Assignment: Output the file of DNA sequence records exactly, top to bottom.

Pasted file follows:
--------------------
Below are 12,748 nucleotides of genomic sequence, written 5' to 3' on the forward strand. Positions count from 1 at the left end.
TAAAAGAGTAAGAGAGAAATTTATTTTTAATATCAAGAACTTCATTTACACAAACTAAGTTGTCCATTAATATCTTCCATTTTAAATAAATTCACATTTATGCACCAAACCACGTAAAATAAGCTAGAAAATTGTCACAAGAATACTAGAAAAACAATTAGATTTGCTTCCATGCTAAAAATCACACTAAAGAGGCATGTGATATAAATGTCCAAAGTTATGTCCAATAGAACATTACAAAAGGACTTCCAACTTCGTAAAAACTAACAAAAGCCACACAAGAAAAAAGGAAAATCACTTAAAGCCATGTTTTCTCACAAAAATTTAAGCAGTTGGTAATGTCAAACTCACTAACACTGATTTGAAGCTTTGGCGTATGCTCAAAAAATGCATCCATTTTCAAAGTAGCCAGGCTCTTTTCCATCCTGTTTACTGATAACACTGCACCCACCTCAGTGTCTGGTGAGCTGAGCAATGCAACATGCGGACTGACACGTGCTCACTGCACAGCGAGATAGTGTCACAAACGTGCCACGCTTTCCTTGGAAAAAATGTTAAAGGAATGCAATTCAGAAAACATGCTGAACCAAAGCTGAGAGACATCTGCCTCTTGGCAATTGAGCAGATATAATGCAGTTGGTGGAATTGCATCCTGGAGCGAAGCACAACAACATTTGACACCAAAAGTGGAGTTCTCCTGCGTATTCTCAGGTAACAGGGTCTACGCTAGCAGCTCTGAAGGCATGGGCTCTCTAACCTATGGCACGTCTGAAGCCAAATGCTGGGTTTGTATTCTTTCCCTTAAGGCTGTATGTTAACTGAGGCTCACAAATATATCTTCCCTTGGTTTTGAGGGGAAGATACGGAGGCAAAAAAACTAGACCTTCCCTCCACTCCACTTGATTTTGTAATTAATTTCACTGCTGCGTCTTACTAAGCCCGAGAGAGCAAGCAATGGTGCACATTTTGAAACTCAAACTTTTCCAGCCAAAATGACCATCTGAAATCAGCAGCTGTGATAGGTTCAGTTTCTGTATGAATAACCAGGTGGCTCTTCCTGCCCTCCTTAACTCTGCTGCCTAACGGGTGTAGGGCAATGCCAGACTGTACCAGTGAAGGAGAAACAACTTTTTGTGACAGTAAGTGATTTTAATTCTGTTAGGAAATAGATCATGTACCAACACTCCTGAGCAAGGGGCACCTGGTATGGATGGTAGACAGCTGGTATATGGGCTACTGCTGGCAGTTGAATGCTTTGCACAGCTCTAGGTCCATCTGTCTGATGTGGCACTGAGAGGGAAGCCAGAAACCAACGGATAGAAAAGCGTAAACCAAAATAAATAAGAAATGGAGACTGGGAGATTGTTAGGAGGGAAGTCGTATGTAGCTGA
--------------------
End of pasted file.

Below are 12,748 nucleotides of genomic sequence, written 5' to 3' on the forward strand. Positions count from 1 at the left end.
TAAAAGAGTAAGAGAGAAATTTATTTTTAATATCAAGAACTTCATTTACACAAACTAAGTTGTCCATTAATATCTTCCATTTTAAATAAATTCACATTTATGCACCAAACCACGTAAAATAAGCTAGAAAATTGTCACAAGAATACTAGAAAAACAATTAGATTTGCTTCCATGCTAAAAATCACACTAAAGAGGCATGTGATATAAATGTCCAAAGTTATGTCCAATAGAACATTACAAAAGGACTTCCAACTTCGTAAAAACTAACAAAAGCCACACAAGAAAAAAGGAAAATCACTTAAAGCCATGTTTTCTCACAAAAATTTAAGCAGTTGGTAATGTCAAACTCACTAACACTGATTTGAAGCTTTGGCGTATGCTCAAAAAATGCATCCATTTTCAAAGTAGCCAGGCTCTTTTCCATCCTGTTTACTGATAACACTGCACCCACCTCAGTGTCTGGTGAGCTGAGCAATGCAACATGCGGACTGACACGTGCTCACTGCACAGCGAGATAGTGTCACAAACGTGCCACGCTTTCCTTGGAAAAAATGTTAAAGGAATGCAATTCAGAAAACATGCTGAACCAAAGCTGAGAGACATCTGCCTCTTGGCAATTGAGCAGATATAATGCAGTTGGTGGAATTGCATCCTGGAGCGAAGCACAACAACATTTGACACCAAAAGTGGAGTTCTCCTGCGTATTCTCAGGTAACAGGGTCTACGCTAGCAGCTCTGAAGGCATGGGCTCTCTAACCTATGGCACGTCTGAAGCCAAATGCTGGGTTTGTATTCTTTCCCTTAAGGCTGTATGTTAACTGAGGCTCACAAATATATCTTCCCTTGGTTTTGAGGGGAAGATACGGAGGCAAAAAAACTAGACCTTCCCTCCACTCCACTTGATTTTGTAATTAATTTCACTGCTGCGTCTTACTAAGCCCGAGAGAGCAAGCAATGGTGCACATTTTGAAACTCAAACTTTTCCAGCCAAAATGACCATCTGAAATCAGCAGCTGTGATAGGTTCAGTTTCTGTATGAATAACCAGGTGGCTCTTCCTGCCCTCCTTAACTCTGCTGCCTAACGGGTGTAGGGCAATGCCAGACTGTACCAGTGAAGGAGAAACAACTTTTTGTGACAGTAAGTGATTTTAATTCTGTTAGGAAATAGATCATGTACCAACACTCCTGAGCAAGGGGCACCTGGTATGGATGGTAGACAGCTGGTATATGGGCTACTGCTGGCAGTTGAATGCTTTGCACAGCTCTAGGTCCATCTGTCTGATGTGGCACTGAGAGGGAAGCCAGAAACCAACGGATAGAAAAGCGTAAACCAAAATAAATAAGAAATGGAGACTGGGAGATTGTTAGGAGGGAAGTCGTATGTAGCTGA